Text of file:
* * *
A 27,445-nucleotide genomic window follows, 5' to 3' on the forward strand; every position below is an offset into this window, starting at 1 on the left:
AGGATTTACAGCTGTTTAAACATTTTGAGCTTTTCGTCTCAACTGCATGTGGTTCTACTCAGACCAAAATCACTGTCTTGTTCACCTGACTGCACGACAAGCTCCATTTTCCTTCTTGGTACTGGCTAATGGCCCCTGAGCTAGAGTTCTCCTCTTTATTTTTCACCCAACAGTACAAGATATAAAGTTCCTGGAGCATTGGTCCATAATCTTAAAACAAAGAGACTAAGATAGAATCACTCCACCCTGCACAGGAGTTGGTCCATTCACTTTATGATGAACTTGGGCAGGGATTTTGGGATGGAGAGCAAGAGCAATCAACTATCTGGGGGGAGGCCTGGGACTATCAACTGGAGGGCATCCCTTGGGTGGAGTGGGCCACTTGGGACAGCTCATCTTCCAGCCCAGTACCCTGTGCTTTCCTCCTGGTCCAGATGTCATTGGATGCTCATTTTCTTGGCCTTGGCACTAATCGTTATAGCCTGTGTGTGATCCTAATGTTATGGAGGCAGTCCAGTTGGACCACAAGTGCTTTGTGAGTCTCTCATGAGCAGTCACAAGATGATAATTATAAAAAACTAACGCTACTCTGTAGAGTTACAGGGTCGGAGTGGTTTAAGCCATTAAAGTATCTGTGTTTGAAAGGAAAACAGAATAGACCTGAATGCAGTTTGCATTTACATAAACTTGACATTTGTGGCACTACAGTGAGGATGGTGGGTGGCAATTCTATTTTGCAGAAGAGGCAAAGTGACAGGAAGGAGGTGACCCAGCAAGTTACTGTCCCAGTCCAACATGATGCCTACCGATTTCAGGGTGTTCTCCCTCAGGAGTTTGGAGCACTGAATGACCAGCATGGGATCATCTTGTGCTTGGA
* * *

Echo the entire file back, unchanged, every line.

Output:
A 27,445-nucleotide genomic window follows, 5' to 3' on the forward strand; every position below is an offset into this window, starting at 1 on the left:
AGGATTTACAGCTGTTTAAACATTTTGAGCTTTTCGTCTCAACTGCATGTGGTTCTACTCAGACCAAAATCACTGTCTTGTTCACCTGACTGCACGACAAGCTCCATTTTCCTTCTTGGTACTGGCTAATGGCCCCTGAGCTAGAGTTCTCCTCTTTATTTTTCACCCAACAGTACAAGATATAAAGTTCCTGGAGCATTGGTCCATAATCTTAAAACAAAGAGACTAAGATAGAATCACTCCACCCTGCACAGGAGTTGGTCCATTCACTTTATGATGAACTTGGGCAGGGATTTTGGGATGGAGAGCAAGAGCAATCAACTATCTGGGGGGAGGCCTGGGACTATCAACTGGAGGGCATCCCTTGGGTGGAGTGGGCCACTTGGGACAGCTCATCTTCCAGCCCAGTACCCTGTGCTTTCCTCCTGGTCCAGATGTCATTGGATGCTCATTTTCTTGGCCTTGGCACTAATCGTTATAGCCTGTGTGTGATCCTAATGTTATGGAGGCAGTCCAGTTGGACCACAAGTGCTTTGTGAGTCTCTCATGAGCAGTCACAAGATGATAATTATAAAAAACTAACGCTACTCTGTAGAGTTACAGGGTCGGAGTGGTTTAAGCCATTAAAGTATCTGTGTTTGAAAGGAAAACAGAATAGACCTGAATGCAGTTTGCATTTACATAAACTTGACATTTGTGGCACTACAGTGAGGATGGTGGGTGGCAATTCTATTTTGCAGAAGAGGCAAAGTGACAGGAAGGAGGTGACCCAGCAAGTTACTGTCCCAGTCCAACATGATGCCTACCGATTTCAGGGTGTTCTCCCTCAGGAGTTTGGAGCACTGAATGACCAGCATGGGATCATCTTGTGCTTGGA